Now, swimming is progressing through a period of better balance and a better understanding of the critical importance of mastering stroke technique. Correct technique and precise proprioception improve hydrodynamics and momentum through each stroke cycle.

Personally, I felt ‘over trained’ in the years leading up to the 2000 Olympic trials. Like I was beating a dead horse—or being beaten like a dead horse. Good coaching now involves a greater understanding of the human psyche, physiology, kinesiology, and pathophysiology. Thank goodness.”

Enjoying the water in Barbados

Will you be glued to the Olympics this year? Any other sports that have a certain appeal/allure?
“Barbados, where I currently reside, is a lovely country and we are in love with it at the moment. I won’t be able to live stream the Olympics, but I’m watching as much as I can. I’ll watch most events after they have aired—if and when my VPN tunneling computer attachment isn’t overwhelmed with all the streaming happening globally during the Olympics.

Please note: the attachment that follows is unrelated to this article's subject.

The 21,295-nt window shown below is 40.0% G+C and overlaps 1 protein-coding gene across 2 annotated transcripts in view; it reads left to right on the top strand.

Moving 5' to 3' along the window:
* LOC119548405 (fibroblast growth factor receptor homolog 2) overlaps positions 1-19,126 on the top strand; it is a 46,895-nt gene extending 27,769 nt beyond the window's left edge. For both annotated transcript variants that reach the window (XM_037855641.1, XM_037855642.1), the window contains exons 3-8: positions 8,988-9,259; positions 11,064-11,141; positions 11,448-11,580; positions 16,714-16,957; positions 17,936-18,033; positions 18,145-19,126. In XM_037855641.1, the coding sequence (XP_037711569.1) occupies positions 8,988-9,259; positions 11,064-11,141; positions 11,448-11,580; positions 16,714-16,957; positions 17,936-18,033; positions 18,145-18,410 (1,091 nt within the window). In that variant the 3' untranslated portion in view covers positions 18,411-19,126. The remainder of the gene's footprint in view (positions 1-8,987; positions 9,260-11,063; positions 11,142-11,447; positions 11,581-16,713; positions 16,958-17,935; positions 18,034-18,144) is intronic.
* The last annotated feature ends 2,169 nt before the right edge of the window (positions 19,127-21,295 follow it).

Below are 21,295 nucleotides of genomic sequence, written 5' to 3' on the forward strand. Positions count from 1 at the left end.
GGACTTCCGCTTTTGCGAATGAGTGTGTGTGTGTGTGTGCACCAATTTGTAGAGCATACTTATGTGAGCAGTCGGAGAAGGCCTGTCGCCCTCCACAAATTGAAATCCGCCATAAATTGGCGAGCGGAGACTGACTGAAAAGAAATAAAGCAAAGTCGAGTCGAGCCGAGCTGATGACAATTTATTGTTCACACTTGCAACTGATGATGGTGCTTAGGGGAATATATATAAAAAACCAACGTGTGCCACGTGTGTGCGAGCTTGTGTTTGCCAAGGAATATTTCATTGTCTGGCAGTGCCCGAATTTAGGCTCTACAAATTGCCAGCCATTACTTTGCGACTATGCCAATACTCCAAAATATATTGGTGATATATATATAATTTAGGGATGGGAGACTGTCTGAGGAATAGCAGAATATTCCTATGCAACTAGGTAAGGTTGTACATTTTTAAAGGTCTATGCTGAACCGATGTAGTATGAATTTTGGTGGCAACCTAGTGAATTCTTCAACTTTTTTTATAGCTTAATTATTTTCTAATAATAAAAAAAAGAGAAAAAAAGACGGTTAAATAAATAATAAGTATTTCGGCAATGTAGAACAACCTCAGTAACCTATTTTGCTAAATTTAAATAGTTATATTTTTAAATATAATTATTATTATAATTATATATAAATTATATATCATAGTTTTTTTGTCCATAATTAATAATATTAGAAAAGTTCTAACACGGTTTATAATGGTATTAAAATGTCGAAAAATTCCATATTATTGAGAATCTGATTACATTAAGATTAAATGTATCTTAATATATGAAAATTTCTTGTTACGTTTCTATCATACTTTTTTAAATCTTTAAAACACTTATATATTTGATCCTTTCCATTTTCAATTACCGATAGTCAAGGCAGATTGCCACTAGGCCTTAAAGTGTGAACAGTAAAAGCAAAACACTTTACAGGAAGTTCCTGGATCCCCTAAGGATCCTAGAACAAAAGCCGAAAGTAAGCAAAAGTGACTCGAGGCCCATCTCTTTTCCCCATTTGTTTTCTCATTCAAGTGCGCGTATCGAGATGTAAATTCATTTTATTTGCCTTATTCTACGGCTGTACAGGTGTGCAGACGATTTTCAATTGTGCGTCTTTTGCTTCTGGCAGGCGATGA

My two favorite events, besides the swimming competition, are the balance beam and platform diving. Which, I joke being the exact same event—however, one is in a horizontal orientation and the other vertical.”

What are you doing these days?
Life is currently wonderful. There have been rough patches the last few years, as I’m sure is true for everyone, especially in this global pandemic. I’m so grateful for my family’s health. Recently, I’ve been exercising much more, and my children are thriving. It took me seven years to finish my doctorate in acupuncture and Eastern herbs. And I love the medical practice. I eventually hope to teach and educate people more about the importance of taking ownership over their health, which includes healthy exercise, more preventative medicine and a holistic approach to health and wellness.”

Fox practices her backbend handstand

Finally, any other Olympic-related nuggets about you our readers need to know? Hit me!
“Remember the following: Dream big. It can seldom hurt. Never give up the idea of Olympic idealism: one human family living together in peace. Take victory and defeat with equal equanimity.

And this last one is tricky—as one must stop to really understand it. Always practice gratitude. It is life’s blessing to achieve extreme success.”




Interview gently edited for content and clarity.